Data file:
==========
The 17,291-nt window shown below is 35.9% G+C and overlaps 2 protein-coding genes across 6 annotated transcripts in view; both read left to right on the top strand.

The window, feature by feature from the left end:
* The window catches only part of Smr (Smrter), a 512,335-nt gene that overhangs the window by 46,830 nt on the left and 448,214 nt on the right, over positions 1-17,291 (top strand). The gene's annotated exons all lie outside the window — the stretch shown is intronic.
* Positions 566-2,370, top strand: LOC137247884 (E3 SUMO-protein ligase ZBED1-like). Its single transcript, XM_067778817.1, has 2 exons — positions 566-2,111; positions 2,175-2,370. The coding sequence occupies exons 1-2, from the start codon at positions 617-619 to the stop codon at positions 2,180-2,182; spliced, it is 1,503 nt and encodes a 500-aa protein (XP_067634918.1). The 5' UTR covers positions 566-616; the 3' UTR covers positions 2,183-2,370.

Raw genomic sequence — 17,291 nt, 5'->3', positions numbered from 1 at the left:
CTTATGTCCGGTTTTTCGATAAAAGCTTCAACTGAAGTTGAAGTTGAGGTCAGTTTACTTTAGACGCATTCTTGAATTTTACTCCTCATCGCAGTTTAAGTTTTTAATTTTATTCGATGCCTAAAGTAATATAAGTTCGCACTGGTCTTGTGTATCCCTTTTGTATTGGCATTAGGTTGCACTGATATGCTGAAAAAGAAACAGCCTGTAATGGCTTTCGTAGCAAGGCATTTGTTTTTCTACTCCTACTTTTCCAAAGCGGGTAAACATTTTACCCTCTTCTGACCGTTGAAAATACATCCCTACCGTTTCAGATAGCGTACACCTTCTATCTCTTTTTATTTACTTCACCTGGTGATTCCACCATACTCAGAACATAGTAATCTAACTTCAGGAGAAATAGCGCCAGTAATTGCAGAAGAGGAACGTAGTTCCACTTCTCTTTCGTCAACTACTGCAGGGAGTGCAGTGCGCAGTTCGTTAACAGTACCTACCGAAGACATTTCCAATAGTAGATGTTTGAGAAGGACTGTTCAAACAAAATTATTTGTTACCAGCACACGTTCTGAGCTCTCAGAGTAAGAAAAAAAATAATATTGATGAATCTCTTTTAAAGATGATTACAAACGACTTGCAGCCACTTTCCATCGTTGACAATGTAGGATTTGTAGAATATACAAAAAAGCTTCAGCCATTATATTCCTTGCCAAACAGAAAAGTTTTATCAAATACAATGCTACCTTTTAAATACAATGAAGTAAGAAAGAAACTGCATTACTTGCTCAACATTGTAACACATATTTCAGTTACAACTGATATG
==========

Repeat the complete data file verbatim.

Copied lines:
The 17,291-nt window shown below is 35.9% G+C and overlaps 2 protein-coding genes across 6 annotated transcripts in view; both read left to right on the top strand.

The window, feature by feature from the left end:
* The window catches only part of Smr (Smrter), a 512,335-nt gene that overhangs the window by 46,830 nt on the left and 448,214 nt on the right, over positions 1-17,291 (top strand). The gene's annotated exons all lie outside the window — the stretch shown is intronic.
* Positions 566-2,370, top strand: LOC137247884 (E3 SUMO-protein ligase ZBED1-like). Its single transcript, XM_067778817.1, has 2 exons — positions 566-2,111; positions 2,175-2,370. The coding sequence occupies exons 1-2, from the start codon at positions 617-619 to the stop codon at positions 2,180-2,182; spliced, it is 1,503 nt and encodes a 500-aa protein (XP_067634918.1). The 5' UTR covers positions 566-616; the 3' UTR covers positions 2,183-2,370.

Raw genomic sequence — 17,291 nt, 5'->3', positions numbered from 1 at the left:
CTTATGTCCGGTTTTTCGATAAAAGCTTCAACTGAAGTTGAAGTTGAGGTCAGTTTACTTTAGACGCATTCTTGAATTTTACTCCTCATCGCAGTTTAAGTTTTTAATTTTATTCGATGCCTAAAGTAATATAAGTTCGCACTGGTCTTGTGTATCCCTTTTGTATTGGCATTAGGTTGCACTGATATGCTGAAAAAGAAACAGCCTGTAATGGCTTTCGTAGCAAGGCATTTGTTTTTCTACTCCTACTTTTCCAAAGCGGGTAAACATTTTACCCTCTTCTGACCGTTGAAAATACATCCCTACCGTTTCAGATAGCGTACACCTTCTATCTCTTTTTATTTACTTCACCTGGTGATTCCACCATACTCAGAACATAGTAATCTAACTTCAGGAGAAATAGCGCCAGTAATTGCAGAAGAGGAACGTAGTTCCACTTCTCTTTCGTCAACTACTGCAGGGAGTGCAGTGCGCAGTTCGTTAACAGTACCTACCGAAGACATTTCCAATAGTAGATGTTTGAGAAGGACTGTTCAAACAAAATTATTTGTTACCAGCACACGTTCTGAGCTCTCAGAGTAAGAAAAAAAATAATATTGATGAATCTCTTTTAAAGATGATTACAAACGACTTGCAGCCACTTTCCATCGTTGACAATGTAGGATTTGTAGAATATACAAAAAAGCTTCAGCCATTATATTCCTTGCCAAACAGAAAAGTTTTATCAAATACAATGCTACCTTTTAAATACAATGAAGTAAGAAAGAAACTGCATTACTTGCTCAACATTGTAACACATATTTCAGTTACAACTGATATG